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For a player who wasn't even supposed to be here, and who barely took the field at the Triple-A level, Bryan Reynolds has quickly turned into an indispensable part of the Pirates' current and long-term plans.

A 24-year-old switch-hitter acquired from the Giants as part of the Andrew McCutchen deal, Reynolds strolls up to the plate to Johnny Cash and then proceeds to cut 'em down. Reynolds' adjusted on-base plus slugging percentage (OPS+) is 158, which ranks behind only the Mets' Pete Alonso (166 OPS+) among 2019 rookies. That's also the best OPS+ since World War II for a Pirates rookie with 200+ plate appearances in a season. Few living Pittsburghers have ever seen a first-year hitter dominate the majors this quickly, this authoritatively.

What's behind Reynolds' sudden and unexpected assault on MLB pitchers?

Here are a few key reasons why he's suddenly in contention to join Jason Bay (2004) as a Pirates Rookie of the Year award winner ...

He's opportunistic. Reynolds may be a little more aggressive at the plate than you would like, with a chase rate on pitches thrown outside of the strike zone (33 percent, per Fangraphs) above the MLB average (31 percent). But he won't be confused with, say, Starling Marte in that regard. And on pitches thrown within the zone, Reynolds is both aggressive and smart. He's swinging at 73.7 percent of pitches thrown within the strike zone, well above the 68 percent big league average. On pitches that MLB Statcast classifies as "meatballs" -- pitches thrown to the horizontal and vertical middle of the plate -- Reynolds has an 86.3 percent swing rate. That's well north of the 75 percent MLB average. The bottom line: When Reynolds gets an extremely hittable pitch, he's taking a huge cut.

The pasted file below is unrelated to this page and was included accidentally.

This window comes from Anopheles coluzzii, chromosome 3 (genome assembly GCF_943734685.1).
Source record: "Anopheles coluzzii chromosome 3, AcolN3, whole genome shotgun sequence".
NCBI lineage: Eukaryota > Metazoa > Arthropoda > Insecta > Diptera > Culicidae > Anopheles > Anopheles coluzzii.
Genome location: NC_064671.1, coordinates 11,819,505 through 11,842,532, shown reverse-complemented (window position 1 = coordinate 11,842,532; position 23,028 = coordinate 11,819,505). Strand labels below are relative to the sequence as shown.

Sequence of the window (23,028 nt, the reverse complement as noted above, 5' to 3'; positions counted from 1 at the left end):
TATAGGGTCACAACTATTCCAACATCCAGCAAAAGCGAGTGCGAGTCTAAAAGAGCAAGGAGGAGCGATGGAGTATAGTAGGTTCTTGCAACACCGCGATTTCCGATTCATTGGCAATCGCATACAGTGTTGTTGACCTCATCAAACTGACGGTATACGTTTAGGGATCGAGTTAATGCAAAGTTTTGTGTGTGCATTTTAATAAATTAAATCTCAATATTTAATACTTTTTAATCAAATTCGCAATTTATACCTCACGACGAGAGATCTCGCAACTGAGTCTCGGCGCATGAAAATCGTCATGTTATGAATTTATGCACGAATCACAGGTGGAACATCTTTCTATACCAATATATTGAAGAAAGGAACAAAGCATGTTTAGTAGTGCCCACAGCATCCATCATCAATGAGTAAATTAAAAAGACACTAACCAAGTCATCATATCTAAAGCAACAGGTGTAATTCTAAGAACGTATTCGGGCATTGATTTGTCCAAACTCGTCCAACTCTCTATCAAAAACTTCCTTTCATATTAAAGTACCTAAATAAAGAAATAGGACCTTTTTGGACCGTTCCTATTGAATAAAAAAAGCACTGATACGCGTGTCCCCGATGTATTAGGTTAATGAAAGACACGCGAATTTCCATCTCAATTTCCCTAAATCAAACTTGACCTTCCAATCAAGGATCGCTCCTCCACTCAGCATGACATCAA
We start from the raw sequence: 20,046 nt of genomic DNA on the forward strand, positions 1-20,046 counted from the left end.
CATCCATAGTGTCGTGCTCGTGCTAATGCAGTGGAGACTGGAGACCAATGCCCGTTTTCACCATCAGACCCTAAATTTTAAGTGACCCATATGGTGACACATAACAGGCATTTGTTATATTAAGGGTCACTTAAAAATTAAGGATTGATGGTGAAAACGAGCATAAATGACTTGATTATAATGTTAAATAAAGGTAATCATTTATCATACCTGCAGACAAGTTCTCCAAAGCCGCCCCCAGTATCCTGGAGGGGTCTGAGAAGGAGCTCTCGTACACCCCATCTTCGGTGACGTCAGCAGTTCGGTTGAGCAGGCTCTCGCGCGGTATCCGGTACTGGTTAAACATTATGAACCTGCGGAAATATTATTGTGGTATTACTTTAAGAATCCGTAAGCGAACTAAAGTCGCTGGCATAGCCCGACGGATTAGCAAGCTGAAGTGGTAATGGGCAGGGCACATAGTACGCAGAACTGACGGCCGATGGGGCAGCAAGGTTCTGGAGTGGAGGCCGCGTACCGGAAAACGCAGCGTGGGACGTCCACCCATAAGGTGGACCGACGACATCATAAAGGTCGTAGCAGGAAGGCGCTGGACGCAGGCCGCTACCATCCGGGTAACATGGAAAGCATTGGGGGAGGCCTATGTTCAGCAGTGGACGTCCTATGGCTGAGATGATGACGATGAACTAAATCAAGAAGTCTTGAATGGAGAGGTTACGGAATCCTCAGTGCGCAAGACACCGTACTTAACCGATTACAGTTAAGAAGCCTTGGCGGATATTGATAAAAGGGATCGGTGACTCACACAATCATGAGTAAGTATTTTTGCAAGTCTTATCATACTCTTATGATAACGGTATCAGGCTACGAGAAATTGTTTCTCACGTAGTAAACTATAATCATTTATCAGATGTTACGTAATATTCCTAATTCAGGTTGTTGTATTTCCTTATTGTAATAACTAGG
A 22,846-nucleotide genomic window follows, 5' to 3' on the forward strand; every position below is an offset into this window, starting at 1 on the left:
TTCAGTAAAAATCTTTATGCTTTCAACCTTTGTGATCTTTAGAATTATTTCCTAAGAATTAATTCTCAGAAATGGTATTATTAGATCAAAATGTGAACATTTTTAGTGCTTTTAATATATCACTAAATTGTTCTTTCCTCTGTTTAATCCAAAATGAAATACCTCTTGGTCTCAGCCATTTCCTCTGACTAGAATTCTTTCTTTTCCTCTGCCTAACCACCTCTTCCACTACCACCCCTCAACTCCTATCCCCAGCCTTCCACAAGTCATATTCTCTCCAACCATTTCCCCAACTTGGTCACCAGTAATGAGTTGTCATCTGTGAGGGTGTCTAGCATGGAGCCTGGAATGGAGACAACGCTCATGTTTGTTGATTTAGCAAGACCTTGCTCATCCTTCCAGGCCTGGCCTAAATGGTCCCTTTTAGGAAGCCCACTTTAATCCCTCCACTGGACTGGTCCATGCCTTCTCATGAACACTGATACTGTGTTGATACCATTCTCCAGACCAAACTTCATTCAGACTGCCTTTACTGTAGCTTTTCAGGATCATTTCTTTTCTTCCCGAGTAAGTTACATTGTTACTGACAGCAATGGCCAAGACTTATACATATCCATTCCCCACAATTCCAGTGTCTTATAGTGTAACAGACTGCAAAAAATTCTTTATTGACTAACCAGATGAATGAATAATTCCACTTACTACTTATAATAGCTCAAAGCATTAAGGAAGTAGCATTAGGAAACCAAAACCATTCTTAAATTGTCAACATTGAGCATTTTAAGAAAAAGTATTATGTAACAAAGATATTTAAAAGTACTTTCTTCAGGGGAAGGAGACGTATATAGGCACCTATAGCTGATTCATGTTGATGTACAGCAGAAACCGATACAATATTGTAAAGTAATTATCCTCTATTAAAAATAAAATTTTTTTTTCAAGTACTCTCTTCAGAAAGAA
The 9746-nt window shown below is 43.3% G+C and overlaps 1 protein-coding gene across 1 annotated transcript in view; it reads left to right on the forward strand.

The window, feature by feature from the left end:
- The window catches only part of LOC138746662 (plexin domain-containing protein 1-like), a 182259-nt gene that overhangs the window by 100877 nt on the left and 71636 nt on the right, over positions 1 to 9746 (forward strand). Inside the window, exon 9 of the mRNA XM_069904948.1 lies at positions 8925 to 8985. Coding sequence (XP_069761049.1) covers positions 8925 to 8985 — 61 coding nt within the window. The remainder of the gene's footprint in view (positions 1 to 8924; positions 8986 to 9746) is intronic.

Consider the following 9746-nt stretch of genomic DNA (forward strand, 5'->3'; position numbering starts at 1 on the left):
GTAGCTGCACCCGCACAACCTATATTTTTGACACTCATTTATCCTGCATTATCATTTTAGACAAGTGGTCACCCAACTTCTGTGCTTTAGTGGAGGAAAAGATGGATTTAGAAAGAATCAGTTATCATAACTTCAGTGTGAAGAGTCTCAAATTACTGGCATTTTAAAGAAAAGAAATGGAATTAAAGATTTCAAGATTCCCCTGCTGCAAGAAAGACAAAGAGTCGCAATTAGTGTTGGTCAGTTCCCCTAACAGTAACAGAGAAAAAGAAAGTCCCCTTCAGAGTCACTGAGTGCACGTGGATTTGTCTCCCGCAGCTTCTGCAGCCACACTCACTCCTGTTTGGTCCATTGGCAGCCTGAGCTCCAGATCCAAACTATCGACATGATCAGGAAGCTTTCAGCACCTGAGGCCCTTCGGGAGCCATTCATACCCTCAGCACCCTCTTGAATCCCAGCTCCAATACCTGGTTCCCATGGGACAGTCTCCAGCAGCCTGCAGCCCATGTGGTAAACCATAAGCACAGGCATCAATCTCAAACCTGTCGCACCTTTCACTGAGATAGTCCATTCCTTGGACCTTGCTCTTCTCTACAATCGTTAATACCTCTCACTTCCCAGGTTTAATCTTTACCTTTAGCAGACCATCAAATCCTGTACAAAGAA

That aggressive, but intelligent approach is paying huge dividends on the first pitch of at-bats. Reynolds swings at more first-pitch offerings than most (32.7 percent, 28.1 percent MLB average), and he's annihilating those first pitches. He's batting .519 when he swings at the first pitch of an at-bat, with a .667 slugging percentage. For comparison's sake, the average MLB player is batting .348 when they swing at the first pitch, with a .614 slugging percentage.

He's crushing all pitch types. It's early, but Reynolds hasn't been exposed by velocity, breaking balls or offspeed stuff. Whatever opponents throw, he's raking. Fangraphs tracks a hitter's performance by pitch type compared to an average MLB player. Reynold has been an absolute terror versus fastballs, curveballs and changeups, and comfortably above average versus sliders. Check out where he ranks among MLB hitters per 100 of each pitch type seen:

He's taking care of business from both sides of the plate. Reynolds truly exploits his platoon advantage, posting a .979 OPS versus right-handed pitchers and a .990 OPS against lefties. Against righties, 52.9 percent of pitches that Reynolds has put in play have been hard hit (meaning 95 mph or faster). Against lefties, his hard hit rate is 45.2 percent. He's not a switch hitter in name only.

He elevates his game in the late innings. During the first three innings, Reynolds has an .828 OPS. That figure increases to .970 from the fourth through the sixth innings, and jumps to 1.102 during the seventh inning or later. When managers try to unleash a procession of fire-breathing relievers with nasty breaking pitches, Reynolds doesn't flinch. He has .859 OPS against starting pitchers, and a 1.191 OPS versus relievers.

Reynolds has been unquestionably awesome so far. But will the baseball gods eventually cut 'em down? He has benefited from an unsustainably high .443 batting average on balls in play. Even though he's making really hard contact, Reynolds' BABIP is going to fall significantly. No hitter who has ever walked the earth has gotten hits on balls put in play that frequently. The projection systems on Fangraphs suggest he'll be an average to slightly above average hitter during the rest of the 2019 season. I wouldn't expect Reynolds to keep up this Ty Cobb-caliber performance, but I'd take the over on those projections.

What do you think the future holds for Reynolds? Sound off in the comment section below!

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